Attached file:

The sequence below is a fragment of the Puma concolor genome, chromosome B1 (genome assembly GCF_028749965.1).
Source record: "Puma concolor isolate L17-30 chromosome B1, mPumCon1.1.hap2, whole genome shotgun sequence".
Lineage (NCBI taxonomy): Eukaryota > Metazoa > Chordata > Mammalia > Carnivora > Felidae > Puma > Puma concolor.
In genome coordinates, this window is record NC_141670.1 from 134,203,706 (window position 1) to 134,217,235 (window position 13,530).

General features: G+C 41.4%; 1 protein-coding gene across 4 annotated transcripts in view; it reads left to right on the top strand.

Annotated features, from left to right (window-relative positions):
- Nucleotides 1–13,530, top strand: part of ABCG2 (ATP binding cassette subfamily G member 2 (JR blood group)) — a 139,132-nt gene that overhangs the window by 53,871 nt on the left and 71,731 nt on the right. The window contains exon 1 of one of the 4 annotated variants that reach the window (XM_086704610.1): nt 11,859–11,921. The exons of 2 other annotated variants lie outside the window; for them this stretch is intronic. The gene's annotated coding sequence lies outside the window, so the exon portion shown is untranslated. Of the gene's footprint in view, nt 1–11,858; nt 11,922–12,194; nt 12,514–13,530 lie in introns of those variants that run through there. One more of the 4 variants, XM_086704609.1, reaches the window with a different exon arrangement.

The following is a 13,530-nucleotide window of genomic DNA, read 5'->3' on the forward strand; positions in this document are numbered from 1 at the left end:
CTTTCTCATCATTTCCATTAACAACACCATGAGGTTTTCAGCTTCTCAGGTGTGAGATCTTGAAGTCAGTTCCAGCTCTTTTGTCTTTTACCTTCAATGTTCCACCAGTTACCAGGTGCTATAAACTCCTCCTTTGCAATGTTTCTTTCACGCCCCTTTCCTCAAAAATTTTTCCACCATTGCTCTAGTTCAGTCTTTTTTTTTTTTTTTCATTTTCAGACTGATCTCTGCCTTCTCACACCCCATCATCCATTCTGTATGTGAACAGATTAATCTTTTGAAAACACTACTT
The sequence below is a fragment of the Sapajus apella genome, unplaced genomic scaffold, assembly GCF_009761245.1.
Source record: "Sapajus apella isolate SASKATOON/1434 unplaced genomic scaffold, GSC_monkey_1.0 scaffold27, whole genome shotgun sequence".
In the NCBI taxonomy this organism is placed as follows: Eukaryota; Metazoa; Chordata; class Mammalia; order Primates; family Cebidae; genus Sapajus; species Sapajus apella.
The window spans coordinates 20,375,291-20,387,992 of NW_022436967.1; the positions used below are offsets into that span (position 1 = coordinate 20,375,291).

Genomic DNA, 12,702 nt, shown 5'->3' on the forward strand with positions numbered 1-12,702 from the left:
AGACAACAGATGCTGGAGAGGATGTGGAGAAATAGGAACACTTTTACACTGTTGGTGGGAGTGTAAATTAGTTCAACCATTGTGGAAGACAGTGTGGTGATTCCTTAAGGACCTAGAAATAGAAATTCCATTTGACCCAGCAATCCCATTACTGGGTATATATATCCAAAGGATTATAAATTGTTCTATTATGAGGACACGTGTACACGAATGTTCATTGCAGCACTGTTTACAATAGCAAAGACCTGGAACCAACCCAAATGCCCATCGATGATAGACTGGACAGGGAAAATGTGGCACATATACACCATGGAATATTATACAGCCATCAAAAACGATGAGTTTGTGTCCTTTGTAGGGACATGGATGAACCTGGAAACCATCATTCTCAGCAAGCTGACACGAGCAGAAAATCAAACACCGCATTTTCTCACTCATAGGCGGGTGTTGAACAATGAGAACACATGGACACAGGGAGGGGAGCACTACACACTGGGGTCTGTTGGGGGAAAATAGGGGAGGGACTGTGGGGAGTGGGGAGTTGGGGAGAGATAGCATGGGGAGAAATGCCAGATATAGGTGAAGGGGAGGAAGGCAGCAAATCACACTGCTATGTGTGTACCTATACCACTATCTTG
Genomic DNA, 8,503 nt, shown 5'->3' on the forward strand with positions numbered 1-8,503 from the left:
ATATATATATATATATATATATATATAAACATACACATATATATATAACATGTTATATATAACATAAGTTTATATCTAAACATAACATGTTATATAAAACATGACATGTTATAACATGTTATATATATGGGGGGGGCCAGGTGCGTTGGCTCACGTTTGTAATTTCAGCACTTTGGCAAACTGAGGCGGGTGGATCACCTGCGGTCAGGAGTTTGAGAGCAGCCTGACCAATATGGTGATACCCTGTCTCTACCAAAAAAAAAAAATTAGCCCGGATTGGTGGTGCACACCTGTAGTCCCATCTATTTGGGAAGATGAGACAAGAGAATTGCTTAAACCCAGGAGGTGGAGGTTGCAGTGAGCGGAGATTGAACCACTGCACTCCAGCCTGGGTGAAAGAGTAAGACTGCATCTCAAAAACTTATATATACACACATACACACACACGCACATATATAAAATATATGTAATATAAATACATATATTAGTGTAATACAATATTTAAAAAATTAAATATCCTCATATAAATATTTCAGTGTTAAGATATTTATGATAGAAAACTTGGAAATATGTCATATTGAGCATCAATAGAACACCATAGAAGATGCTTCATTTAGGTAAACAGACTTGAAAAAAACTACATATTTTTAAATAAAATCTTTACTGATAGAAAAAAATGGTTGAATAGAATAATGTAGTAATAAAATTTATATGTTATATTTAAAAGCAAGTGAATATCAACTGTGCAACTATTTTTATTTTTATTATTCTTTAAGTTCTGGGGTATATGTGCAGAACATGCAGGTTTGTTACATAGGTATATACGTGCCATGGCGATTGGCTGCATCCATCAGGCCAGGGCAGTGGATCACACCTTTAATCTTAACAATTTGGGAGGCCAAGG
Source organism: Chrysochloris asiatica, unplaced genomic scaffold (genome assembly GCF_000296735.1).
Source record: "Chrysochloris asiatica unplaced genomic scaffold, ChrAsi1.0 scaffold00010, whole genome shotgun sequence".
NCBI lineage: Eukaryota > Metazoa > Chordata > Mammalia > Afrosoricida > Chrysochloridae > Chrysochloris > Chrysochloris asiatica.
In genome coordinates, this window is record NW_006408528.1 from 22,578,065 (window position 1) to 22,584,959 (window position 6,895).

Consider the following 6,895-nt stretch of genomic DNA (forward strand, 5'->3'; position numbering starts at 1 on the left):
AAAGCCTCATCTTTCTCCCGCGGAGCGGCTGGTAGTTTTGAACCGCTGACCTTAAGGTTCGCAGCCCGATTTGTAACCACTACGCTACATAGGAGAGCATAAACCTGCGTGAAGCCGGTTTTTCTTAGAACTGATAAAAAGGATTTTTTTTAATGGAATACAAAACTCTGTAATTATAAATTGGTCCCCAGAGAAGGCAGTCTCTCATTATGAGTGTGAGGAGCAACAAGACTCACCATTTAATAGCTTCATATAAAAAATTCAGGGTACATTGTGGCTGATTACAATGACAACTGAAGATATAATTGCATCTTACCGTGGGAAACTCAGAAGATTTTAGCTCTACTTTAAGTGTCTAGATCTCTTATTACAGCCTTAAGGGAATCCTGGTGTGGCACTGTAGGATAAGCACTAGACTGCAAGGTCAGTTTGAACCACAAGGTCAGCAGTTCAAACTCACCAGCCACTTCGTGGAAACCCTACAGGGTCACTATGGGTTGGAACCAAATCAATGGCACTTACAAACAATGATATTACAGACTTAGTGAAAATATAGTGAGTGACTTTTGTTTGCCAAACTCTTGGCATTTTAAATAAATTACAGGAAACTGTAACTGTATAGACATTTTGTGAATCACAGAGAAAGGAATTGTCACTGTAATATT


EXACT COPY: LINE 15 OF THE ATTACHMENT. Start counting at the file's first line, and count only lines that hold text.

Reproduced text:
AGACAACAGATGCTGGAGAGGATGTGGAGAAATAGGAACACTTTTACACTGTTGGTGGGAGTGTAAATTAGTTCAACCATTGTGGAAGACAGTGTGGTGATTCCTTAAGGACCTAGAAATAGAAATTCCATTTGACCCAGCAATCCCATTACTGGGTATATATATCCAAAGGATTATAAATTGTTCTATTATGAGGACACGTGTACACGAATGTTCATTGCAGCACTGTTTACAATAGCAAAGACCTGGAACCAACCCAAATGCCCATCGATGATAGACTGGACAGGGAAAATGTGGCACATATACACCATGGAATATTATACAGCCATCAAAAACGATGAGTTTGTGTCCTTTGTAGGGACATGGATGAACCTGGAAACCATCATTCTCAGCAAGCTGACACGAGCAGAAAATCAAACACCGCATTTTCTCACTCATAGGCGGGTGTTGAACAATGAGAACACATGGACACAGGGAGGGGAGCACTACACACTGGGGTCTGTTGGGGGAAAATAGGGGAGGGACTGTGGGGAGTGGGGAGTTGGGGAGAGATAGCATGGGGAGAAATGCCAGATATAGGTGAAGGGGAGGAAGGCAGCAAATCACACTGCTATGTGTGTACCTATACCACTATCTTG